Search Engine Showdown

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Updated Cache Sources

A recent posting at ResourceShelf introduced two new sources of cached Web pages and reminded me to update my list of sources for archived/cached pages. I've added several other sources that I'd run across and not added to that page over the last few months, including Alexa, Healia, and WebCite, along with the ones mentioned by ResourceShelf: DiplomacyMonitor and ZoomInfo. I've moved IncyWincy to the former sources at the bottom, since I can no longer find cached links there. That makes at least 14 sources for finding copies of old pages.

The main Web search engines and the Wayback Machine continue to have the easiest interfaces and the largest collection of old, archived pages. Of the additions, Alexa has the broadest content coverage but no crawl date. Healia focuses on consumer health pages while DiplomacyMonitor has only the past 90 days of diplomatic and trade documents. WebCite is probably the hardest to use, even though it may have multiple cached copies of some pages. Access is only URLs, and the scope is very limited to those sources cited in journals from the roughly 100 members who use WebCite. But it is an interesting collection of documents that have been cited. There is no easy way to find what is included (and the exact URL cited must be used), but you can try browsing a collection of these documents via Web searches. Today, Live had the most results (reports over 100,000), followed by 400+ at Yahoo!, and only 46 (oops, now it changed to 104!) at Google.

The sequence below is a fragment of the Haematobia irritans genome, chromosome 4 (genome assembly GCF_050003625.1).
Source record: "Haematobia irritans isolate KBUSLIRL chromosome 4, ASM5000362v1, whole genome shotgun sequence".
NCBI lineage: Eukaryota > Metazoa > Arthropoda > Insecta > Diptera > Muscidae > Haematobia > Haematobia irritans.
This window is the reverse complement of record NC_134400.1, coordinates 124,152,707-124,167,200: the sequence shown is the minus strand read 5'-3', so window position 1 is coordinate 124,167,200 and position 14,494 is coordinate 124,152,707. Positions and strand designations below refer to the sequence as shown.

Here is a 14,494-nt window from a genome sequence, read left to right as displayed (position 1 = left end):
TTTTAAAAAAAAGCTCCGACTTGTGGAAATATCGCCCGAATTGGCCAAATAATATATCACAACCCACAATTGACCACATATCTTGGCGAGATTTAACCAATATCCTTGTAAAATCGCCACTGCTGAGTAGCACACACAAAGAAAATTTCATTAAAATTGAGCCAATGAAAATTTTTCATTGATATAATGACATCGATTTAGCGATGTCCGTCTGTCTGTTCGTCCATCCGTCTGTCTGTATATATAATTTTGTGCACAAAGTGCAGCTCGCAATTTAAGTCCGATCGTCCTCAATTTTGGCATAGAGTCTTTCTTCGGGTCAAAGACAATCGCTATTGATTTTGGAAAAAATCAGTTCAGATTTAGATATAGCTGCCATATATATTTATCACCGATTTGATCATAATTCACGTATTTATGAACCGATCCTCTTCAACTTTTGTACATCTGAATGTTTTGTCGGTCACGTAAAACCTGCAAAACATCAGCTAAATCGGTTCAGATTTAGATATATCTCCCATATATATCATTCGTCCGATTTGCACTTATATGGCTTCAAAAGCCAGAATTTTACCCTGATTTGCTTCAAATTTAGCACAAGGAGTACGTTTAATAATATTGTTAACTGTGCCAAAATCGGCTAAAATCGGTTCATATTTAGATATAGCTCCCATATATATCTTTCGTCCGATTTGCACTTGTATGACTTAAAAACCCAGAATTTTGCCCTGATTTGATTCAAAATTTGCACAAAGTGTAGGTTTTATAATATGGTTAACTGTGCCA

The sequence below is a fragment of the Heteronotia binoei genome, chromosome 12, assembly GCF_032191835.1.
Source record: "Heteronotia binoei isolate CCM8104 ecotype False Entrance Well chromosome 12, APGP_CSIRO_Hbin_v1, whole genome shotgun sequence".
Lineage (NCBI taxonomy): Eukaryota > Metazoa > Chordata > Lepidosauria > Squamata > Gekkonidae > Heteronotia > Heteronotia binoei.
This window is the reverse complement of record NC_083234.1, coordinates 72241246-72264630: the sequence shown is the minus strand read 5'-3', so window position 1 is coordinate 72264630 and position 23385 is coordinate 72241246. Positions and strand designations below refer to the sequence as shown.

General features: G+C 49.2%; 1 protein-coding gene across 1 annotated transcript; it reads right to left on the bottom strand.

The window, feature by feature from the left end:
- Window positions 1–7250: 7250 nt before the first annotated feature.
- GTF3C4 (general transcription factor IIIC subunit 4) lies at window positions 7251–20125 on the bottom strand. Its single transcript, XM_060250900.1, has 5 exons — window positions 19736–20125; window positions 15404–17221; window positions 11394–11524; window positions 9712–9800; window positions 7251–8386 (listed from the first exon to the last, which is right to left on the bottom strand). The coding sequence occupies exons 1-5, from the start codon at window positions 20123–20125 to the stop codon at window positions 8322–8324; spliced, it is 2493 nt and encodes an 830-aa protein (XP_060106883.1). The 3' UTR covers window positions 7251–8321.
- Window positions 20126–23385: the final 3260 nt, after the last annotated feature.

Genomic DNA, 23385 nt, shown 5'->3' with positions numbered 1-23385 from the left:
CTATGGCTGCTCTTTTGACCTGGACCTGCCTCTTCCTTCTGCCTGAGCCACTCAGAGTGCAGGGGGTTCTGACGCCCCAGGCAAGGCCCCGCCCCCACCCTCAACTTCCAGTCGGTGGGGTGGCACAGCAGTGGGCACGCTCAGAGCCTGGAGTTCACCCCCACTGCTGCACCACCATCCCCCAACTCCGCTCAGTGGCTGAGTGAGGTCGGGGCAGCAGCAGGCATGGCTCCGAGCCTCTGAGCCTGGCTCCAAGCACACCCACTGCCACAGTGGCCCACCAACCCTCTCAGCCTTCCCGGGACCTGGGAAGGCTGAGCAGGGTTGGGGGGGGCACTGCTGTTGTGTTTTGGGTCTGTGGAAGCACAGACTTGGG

ZoomInfo is also difficult to use to find a specific page. Cached links appear in the people search results for associated pages. The cached links do show the date the page was cached, but no word search or direct URL access is available. You have to know what person might be on a specific page, search that person, and hope that the page is listed under the Web References section.

By Greg R. Notess. Dated Oct 27, 2007 in Search Features

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